Amazon Web Services is always changing. New features are added and new services are launched all the time. But during re:Invent – the annual AWS conference – a flood of news is poured out on us. Some news will change the way we architect cloud-native applications today or in the coming months. While other news is irrelevant to us.
Fighting climate change is one of the biggest challenges of our days. When designing an architecture, there are many important factors to consider: security, reliability, performance and costs. I’d like to add another factor to that list: the CO² footprint.continue reading
AWS provides many building blocks. As architects, we have to choose the right building blocks to construct our systems. But sometimes, the proper building block is not available, and we have to make compromises. In this blog post, I show four unusual AWS architectures that deal with AWS’s limitations in creative ways.continue reading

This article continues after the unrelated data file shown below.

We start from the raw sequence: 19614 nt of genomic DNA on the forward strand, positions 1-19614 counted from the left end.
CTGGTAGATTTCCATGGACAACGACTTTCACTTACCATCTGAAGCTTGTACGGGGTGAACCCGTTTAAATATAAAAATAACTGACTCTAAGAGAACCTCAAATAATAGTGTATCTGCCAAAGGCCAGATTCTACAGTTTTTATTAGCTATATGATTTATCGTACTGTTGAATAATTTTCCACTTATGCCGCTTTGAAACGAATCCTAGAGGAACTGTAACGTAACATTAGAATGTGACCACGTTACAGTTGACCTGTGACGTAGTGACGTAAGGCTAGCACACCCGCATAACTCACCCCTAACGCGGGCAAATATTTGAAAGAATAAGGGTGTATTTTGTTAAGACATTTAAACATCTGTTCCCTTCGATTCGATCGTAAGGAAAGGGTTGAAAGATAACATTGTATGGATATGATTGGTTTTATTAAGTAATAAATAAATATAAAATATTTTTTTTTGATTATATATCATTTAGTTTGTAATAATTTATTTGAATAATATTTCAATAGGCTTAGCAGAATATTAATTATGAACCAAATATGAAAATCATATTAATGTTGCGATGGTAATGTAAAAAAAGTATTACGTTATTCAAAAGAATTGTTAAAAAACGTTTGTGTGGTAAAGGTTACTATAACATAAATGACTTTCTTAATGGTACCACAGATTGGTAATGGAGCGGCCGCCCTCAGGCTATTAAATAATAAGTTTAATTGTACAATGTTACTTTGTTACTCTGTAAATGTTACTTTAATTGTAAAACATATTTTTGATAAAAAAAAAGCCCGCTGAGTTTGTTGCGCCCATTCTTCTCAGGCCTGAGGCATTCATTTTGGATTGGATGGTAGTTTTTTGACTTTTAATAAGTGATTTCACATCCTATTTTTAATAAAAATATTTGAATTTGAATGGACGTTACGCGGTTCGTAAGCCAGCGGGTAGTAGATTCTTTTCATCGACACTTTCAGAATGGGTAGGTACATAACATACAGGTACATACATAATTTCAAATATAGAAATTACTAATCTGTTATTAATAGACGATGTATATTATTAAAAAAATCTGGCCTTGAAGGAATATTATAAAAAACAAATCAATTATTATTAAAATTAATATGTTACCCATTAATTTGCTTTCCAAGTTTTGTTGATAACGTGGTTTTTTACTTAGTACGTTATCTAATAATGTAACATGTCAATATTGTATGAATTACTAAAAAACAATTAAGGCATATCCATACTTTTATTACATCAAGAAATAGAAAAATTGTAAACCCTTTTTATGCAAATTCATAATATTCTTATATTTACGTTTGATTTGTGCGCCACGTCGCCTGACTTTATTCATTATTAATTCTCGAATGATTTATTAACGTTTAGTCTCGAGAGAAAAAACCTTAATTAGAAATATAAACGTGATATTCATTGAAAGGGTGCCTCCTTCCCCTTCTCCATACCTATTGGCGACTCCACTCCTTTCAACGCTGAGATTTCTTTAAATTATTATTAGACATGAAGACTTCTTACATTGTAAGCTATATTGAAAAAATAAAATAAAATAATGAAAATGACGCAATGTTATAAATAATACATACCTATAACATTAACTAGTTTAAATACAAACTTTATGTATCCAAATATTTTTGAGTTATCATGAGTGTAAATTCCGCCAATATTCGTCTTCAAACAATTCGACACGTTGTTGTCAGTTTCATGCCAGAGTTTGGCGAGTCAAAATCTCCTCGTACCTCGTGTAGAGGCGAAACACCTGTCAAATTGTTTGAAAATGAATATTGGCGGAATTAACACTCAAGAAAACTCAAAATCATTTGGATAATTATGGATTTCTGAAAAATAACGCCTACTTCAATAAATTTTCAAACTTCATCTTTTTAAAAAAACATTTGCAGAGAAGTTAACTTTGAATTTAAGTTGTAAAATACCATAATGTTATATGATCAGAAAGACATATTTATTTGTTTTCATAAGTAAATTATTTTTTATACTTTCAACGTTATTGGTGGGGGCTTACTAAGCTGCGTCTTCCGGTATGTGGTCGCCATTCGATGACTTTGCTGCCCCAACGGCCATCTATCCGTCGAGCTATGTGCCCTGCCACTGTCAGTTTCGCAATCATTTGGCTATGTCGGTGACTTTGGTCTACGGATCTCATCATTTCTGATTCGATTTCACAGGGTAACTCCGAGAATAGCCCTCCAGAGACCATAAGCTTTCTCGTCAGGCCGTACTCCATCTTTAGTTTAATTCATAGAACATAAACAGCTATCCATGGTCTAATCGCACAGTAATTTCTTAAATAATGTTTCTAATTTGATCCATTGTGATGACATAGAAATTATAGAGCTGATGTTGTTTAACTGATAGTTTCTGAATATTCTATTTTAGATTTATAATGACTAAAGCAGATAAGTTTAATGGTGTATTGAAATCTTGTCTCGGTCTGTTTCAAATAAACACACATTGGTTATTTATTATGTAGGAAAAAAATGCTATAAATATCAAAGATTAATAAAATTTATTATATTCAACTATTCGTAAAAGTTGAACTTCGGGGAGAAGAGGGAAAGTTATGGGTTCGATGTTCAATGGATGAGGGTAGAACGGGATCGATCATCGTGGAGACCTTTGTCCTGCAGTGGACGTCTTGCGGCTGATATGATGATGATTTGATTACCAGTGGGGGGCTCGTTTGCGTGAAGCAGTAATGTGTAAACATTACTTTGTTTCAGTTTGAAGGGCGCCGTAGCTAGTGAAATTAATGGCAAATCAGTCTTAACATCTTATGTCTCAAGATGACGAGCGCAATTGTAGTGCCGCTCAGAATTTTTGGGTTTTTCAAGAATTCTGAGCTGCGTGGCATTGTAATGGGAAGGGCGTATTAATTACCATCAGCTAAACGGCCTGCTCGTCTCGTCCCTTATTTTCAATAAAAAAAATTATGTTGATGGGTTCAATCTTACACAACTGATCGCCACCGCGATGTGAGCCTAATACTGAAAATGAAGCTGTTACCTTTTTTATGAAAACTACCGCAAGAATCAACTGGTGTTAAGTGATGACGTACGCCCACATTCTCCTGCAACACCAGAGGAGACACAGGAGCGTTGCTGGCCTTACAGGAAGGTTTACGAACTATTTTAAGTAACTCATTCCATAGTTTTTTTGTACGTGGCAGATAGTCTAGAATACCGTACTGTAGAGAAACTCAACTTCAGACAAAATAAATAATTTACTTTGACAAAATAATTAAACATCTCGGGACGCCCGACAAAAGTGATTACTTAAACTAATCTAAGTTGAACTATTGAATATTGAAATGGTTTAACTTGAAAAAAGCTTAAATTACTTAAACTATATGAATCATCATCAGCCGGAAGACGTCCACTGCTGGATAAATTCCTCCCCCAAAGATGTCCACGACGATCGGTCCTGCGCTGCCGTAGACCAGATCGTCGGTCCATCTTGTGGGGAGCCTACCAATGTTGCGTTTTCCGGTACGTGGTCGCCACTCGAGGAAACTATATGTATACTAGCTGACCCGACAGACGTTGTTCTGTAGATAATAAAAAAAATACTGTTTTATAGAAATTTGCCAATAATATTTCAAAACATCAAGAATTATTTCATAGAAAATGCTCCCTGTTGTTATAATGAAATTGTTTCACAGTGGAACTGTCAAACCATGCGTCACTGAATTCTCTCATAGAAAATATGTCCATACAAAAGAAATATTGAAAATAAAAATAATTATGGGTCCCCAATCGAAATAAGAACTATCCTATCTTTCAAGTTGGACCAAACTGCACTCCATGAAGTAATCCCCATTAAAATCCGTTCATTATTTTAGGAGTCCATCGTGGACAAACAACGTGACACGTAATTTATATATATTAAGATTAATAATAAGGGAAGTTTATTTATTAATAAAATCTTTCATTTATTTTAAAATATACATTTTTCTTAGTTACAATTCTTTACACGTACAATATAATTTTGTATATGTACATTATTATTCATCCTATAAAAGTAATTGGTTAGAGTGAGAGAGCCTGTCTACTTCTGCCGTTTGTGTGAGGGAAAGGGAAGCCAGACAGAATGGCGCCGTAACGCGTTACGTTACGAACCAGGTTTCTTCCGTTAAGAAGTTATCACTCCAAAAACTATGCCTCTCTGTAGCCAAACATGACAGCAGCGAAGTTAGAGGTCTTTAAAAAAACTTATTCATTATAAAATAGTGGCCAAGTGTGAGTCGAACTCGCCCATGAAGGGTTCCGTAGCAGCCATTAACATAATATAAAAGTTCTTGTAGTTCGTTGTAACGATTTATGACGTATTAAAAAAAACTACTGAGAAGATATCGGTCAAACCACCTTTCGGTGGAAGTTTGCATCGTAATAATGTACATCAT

Oftentimes, the idea of adding a caching layer arises when users start complaining about the performance of an application. Adding a cache to your architecture does not solve all problems — especially when implementing that change under pressure to fix performance issues. Therefore, thinking about a caching strategy should be part of the process when designing your architecture.continue reading
The cloud is not only about greenfield projects. Over the last few years I have accompanied several enterprises in large migration projects from on-premises to the Amazon Web Services (AWS). This blog post gives an overview of typical obstacles for lift & shift architectures and points out possible solutions.continue reading
Welcome to Part 2 of the Cloudcraft API series! If you haven’t configured Postman and Cloudcraft yet, check out Part 1.
The goal of this part is to:
- Use Cloudcraft’s API to make a request to update your existing blueprint
- Apply AWS tagging best practices for filtered snapshots
- Embed your live blueprint into Confluence for your change management or documentation workflow